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The overall purpose of this study was to understand the prevalence of intimate partner violence in nursing students and assess the amount of education and knowledge that nursing students have on this topic. In addition, resources were provided to the students. Suggestions for improvement are also provided for the nursing staff and faculty. There is currently little education being provided to nursing students regarding intimate partner violence, which leads to unpreparedness in the nurse role and failure to recognize abusive situations in their personal lives. The qualitative data is limited regarding the prevalence of intimate partner violence in nursing students. The qualitative research that has been published is limited to healthcare professionals in general, neglecting the sample population of nursing students.
The study assessed the prevalence of intimate partner violence in nursing students of Bronson School of Nursing at Western Michigan University through an anonymous online survey. There was an intimate partner workshop conducted to a sample of 45 undergraduate nursing students in NUR 2300 to educate about what intimate partner violence is, warning signs, and resources for those experiencing an abusive relationship. The participants attended a workshop conducted by Danielle Snow from the FIRE group, Bridget Betzig from YWCA Kalamazoo, and myself. The research guided in identifying the prevalence of intimate partner violence in nursing students at Western Michigan University. The survey data was collected anonymously through an online survey and reported as a whole. The data is confidential and is analyzed on devices by the thesis board researchers at Western Michigan University. The data will be maintained for five years.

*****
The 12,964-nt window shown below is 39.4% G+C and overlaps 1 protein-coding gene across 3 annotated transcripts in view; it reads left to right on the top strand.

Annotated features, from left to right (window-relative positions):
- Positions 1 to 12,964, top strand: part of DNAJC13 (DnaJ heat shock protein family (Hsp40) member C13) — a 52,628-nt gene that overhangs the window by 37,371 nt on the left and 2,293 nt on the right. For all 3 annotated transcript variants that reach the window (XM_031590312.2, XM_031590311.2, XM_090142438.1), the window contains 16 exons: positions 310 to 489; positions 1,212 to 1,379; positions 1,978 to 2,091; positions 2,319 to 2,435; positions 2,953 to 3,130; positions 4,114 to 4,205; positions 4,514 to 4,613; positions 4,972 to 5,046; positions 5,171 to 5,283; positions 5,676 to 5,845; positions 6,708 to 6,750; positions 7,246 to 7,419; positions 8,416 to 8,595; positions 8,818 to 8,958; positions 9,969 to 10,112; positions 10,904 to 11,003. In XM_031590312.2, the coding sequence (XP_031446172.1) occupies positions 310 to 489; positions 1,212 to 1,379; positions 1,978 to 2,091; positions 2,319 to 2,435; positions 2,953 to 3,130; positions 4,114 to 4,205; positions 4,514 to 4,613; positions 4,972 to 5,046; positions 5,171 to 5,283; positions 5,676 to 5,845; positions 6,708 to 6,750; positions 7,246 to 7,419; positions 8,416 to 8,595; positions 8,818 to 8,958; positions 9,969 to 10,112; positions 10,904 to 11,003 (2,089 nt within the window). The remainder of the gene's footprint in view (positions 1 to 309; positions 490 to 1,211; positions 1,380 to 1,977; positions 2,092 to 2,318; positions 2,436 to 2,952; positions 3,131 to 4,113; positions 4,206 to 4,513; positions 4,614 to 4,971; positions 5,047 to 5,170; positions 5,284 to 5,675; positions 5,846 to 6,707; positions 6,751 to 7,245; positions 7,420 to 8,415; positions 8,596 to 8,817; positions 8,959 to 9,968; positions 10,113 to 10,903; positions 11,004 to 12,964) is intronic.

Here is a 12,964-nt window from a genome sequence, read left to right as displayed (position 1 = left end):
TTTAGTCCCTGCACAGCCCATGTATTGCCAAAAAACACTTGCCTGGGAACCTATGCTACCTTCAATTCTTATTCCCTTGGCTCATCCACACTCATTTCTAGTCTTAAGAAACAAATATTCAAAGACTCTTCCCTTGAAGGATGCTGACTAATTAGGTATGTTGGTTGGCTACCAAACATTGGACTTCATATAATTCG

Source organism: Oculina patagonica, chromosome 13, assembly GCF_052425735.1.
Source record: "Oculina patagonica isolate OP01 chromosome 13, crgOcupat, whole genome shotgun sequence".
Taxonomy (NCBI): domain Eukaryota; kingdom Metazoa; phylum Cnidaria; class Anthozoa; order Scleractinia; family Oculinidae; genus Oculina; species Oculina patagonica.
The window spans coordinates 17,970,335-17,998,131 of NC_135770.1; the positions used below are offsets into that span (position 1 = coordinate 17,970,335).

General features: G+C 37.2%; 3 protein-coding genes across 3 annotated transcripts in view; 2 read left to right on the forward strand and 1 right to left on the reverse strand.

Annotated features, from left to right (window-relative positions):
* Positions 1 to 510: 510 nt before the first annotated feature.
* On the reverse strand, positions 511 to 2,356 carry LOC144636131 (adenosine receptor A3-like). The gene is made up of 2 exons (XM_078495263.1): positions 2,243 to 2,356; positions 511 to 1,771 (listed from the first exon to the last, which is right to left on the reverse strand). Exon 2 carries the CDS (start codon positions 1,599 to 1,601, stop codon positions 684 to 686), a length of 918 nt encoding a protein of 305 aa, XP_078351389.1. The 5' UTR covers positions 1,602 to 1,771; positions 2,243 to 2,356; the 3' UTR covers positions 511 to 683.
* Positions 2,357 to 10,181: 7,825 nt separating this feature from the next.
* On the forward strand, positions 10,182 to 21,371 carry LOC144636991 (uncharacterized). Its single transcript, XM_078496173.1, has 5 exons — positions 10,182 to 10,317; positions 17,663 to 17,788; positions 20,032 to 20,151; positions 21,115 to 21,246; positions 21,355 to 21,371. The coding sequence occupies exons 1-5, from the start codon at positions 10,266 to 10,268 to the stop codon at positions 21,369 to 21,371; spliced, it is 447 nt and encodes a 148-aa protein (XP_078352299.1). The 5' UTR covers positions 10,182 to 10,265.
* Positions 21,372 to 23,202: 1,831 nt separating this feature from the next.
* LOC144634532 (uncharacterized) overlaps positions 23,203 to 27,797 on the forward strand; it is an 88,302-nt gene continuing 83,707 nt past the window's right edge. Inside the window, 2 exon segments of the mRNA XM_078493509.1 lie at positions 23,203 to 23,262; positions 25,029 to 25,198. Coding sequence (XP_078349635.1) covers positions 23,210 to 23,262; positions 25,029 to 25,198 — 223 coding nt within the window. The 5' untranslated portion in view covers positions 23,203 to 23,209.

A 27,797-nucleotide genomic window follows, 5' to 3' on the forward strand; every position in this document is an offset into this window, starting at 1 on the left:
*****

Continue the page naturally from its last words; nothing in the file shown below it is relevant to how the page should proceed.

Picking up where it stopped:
Thirty-two nursing students (71.1% response rate) participated in the pre-test survey assessing current knowledge about intimate partner violence, education about intimate partner violence in nursing school, and specific numbers regarding prevalence of intimate partner violence. The overarching theme was the lack of education provided in nursing school and low confidence levels about handling a situation involving intimate partner violence. Finally, the prevalence of intimate partner violence in the sample of nursing students at Western Michigan University was 34.4%.
The study reviewed qualitative findings across a sample of nursing students that demonstrated the importance of education about intimate partner violence to prepare students for the role as a registered nurse. The Bronson School of Nursing faculty should consider adding a module or course about intimate partner violence, assessing the needs of students who are experiencing intimate partner violence, and providing resources to all students. The study was strengthened by the specific sample of nursing students as they are currently enrolled in The Bronson School of Nursing, the workshop providing education to the students, and the pre-test survey to guide in gathering data. The study was limited to only 45 participants from a single nursing class at Western Michigan University and only 5 participant responses in the post-test survey.
Michalowski, Sara, "Intimate Partner Violence in Nursing Students: Prevalence and Impact of Educational Workshop" (2023). Honors Theses. 3636.
Honors Thesis-Open Access